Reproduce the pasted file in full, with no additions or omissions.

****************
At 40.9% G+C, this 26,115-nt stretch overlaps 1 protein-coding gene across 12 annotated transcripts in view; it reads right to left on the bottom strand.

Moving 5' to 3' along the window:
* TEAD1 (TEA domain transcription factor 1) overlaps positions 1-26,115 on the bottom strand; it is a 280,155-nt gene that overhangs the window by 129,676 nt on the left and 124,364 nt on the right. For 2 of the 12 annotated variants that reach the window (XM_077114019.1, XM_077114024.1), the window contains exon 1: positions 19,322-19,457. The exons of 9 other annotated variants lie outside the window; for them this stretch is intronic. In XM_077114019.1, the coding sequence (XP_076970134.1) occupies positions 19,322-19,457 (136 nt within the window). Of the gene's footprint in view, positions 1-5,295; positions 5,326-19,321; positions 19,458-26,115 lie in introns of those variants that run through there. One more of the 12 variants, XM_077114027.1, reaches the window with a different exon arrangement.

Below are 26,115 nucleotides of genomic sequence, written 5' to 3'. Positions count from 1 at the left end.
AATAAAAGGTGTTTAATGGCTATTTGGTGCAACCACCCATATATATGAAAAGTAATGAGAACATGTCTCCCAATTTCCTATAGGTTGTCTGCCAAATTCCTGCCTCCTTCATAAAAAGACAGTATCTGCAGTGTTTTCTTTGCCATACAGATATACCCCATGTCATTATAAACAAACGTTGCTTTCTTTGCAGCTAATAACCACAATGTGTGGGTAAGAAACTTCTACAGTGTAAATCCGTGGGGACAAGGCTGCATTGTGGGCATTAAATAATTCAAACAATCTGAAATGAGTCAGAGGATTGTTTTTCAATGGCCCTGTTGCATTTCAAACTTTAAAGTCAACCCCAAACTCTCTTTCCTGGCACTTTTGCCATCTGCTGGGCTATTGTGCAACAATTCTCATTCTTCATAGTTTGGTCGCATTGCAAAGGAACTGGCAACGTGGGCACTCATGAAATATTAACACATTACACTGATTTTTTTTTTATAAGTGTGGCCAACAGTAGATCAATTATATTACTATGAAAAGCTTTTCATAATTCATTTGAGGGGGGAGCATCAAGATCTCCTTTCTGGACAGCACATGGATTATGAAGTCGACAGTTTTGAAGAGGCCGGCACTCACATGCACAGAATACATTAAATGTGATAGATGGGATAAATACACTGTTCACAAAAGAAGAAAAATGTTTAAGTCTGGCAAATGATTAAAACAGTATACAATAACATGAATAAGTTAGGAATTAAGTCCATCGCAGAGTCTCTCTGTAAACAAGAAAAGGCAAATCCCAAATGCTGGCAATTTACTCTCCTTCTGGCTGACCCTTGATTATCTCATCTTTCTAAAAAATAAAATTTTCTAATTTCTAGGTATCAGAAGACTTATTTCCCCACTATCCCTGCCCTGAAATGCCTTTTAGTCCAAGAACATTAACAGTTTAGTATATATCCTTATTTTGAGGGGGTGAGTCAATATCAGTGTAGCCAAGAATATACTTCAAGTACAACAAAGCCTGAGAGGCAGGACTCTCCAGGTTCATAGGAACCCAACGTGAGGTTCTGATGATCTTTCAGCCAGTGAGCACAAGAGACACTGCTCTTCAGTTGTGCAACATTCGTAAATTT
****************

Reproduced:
At 40.9% G+C, this 26,115-nt stretch overlaps 1 protein-coding gene across 12 annotated transcripts in view; it reads right to left on the bottom strand.

Moving 5' to 3' along the window:
* TEAD1 (TEA domain transcription factor 1) overlaps positions 1-26,115 on the bottom strand; it is a 280,155-nt gene that overhangs the window by 129,676 nt on the left and 124,364 nt on the right. For 2 of the 12 annotated variants that reach the window (XM_077114019.1, XM_077114024.1), the window contains exon 1: positions 19,322-19,457. The exons of 9 other annotated variants lie outside the window; for them this stretch is intronic. In XM_077114019.1, the coding sequence (XP_076970134.1) occupies positions 19,322-19,457 (136 nt within the window). Of the gene's footprint in view, positions 1-5,295; positions 5,326-19,321; positions 19,458-26,115 lie in introns of those variants that run through there. One more of the 12 variants, XM_077114027.1, reaches the window with a different exon arrangement.

Below are 26,115 nucleotides of genomic sequence, written 5' to 3'. Positions count from 1 at the left end.
AATAAAAGGTGTTTAATGGCTATTTGGTGCAACCACCCATATATATGAAAAGTAATGAGAACATGTCTCCCAATTTCCTATAGGTTGTCTGCCAAATTCCTGCCTCCTTCATAAAAAGACAGTATCTGCAGTGTTTTCTTTGCCATACAGATATACCCCATGTCATTATAAACAAACGTTGCTTTCTTTGCAGCTAATAACCACAATGTGTGGGTAAGAAACTTCTACAGTGTAAATCCGTGGGGACAAGGCTGCATTGTGGGCATTAAATAATTCAAACAATCTGAAATGAGTCAGAGGATTGTTTTTCAATGGCCCTGTTGCATTTCAAACTTTAAAGTCAACCCCAAACTCTCTTTCCTGGCACTTTTGCCATCTGCTGGGCTATTGTGCAACAATTCTCATTCTTCATAGTTTGGTCGCATTGCAAAGGAACTGGCAACGTGGGCACTCATGAAATATTAACACATTACACTGATTTTTTTTTTATAAGTGTGGCCAACAGTAGATCAATTATATTACTATGAAAAGCTTTTCATAATTCATTTGAGGGGGGAGCATCAAGATCTCCTTTCTGGACAGCACATGGATTATGAAGTCGACAGTTTTGAAGAGGCCGGCACTCACATGCACAGAATACATTAAATGTGATAGATGGGATAAATACACTGTTCACAAAAGAAGAAAAATGTTTAAGTCTGGCAAATGATTAAAACAGTATACAATAACATGAATAAGTTAGGAATTAAGTCCATCGCAGAGTCTCTCTGTAAACAAGAAAAGGCAAATCCCAAATGCTGGCAATTTACTCTCCTTCTGGCTGACCCTTGATTATCTCATCTTTCTAAAAAATAAAATTTTCTAATTTCTAGGTATCAGAAGACTTATTTCCCCACTATCCCTGCCCTGAAATGCCTTTTAGTCCAAGAACATTAACAGTTTAGTATATATCCTTATTTTGAGGGGGTGAGTCAATATCAGTGTAGCCAAGAATATACTTCAAGTACAACAAAGCCTGAGAGGCAGGACTCTCCAGGTTCATAGGAACCCAACGTGAGGTTCTGATGATCTTTCAGCCAGTGAGCACAAGAGACACTGCTCTTCAGTTGTGCAACATTCGTAAATTT